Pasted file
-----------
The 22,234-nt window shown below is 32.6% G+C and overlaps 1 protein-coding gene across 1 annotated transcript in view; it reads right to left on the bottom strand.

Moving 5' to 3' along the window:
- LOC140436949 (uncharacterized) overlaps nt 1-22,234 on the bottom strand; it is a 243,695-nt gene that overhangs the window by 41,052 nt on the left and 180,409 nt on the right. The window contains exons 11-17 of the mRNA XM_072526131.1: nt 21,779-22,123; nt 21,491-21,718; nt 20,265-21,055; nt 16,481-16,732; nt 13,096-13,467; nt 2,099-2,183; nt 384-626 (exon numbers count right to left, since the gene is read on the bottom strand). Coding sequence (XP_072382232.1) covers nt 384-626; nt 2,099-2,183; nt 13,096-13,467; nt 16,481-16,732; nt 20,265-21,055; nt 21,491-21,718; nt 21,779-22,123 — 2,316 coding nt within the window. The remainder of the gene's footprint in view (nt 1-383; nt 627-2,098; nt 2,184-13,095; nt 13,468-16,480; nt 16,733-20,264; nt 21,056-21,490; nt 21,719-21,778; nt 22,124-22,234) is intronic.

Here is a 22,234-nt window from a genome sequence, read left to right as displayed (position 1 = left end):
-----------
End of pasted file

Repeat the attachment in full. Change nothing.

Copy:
The 22,234-nt window shown below is 32.6% G+C and overlaps 1 protein-coding gene across 1 annotated transcript in view; it reads right to left on the bottom strand.

Moving 5' to 3' along the window:
- LOC140436949 (uncharacterized) overlaps nt 1-22,234 on the bottom strand; it is a 243,695-nt gene that overhangs the window by 41,052 nt on the left and 180,409 nt on the right. The window contains exons 11-17 of the mRNA XM_072526131.1: nt 21,779-22,123; nt 21,491-21,718; nt 20,265-21,055; nt 16,481-16,732; nt 13,096-13,467; nt 2,099-2,183; nt 384-626 (exon numbers count right to left, since the gene is read on the bottom strand). Coding sequence (XP_072382232.1) covers nt 384-626; nt 2,099-2,183; nt 13,096-13,467; nt 16,481-16,732; nt 20,265-21,055; nt 21,491-21,718; nt 21,779-22,123 — 2,316 coding nt within the window. The remainder of the gene's footprint in view (nt 1-383; nt 627-2,098; nt 2,184-13,095; nt 13,468-16,480; nt 16,733-20,264; nt 21,056-21,490; nt 21,719-21,778; nt 22,124-22,234) is intronic.

Here is a 22,234-nt window from a genome sequence, read left to right as displayed (position 1 = left end):